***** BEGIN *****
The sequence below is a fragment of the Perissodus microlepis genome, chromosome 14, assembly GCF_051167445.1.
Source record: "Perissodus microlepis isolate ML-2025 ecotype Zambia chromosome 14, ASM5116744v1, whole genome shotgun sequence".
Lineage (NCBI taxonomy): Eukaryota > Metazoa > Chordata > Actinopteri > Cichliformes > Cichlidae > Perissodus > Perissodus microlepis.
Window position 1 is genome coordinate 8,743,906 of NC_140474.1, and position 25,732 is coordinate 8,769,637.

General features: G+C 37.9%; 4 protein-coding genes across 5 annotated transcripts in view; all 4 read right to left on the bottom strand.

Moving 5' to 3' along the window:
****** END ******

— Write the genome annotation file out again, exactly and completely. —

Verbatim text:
The sequence below is a fragment of the Perissodus microlepis genome, chromosome 14, assembly GCF_051167445.1.
Source record: "Perissodus microlepis isolate ML-2025 ecotype Zambia chromosome 14, ASM5116744v1, whole genome shotgun sequence".
Lineage (NCBI taxonomy): Eukaryota > Metazoa > Chordata > Actinopteri > Cichliformes > Cichlidae > Perissodus > Perissodus microlepis.
Window position 1 is genome coordinate 8,743,906 of NC_140474.1, and position 25,732 is coordinate 8,769,637.

General features: G+C 37.9%; 4 protein-coding genes across 5 annotated transcripts in view; all 4 read right to left on the bottom strand.

Moving 5' to 3' along the window: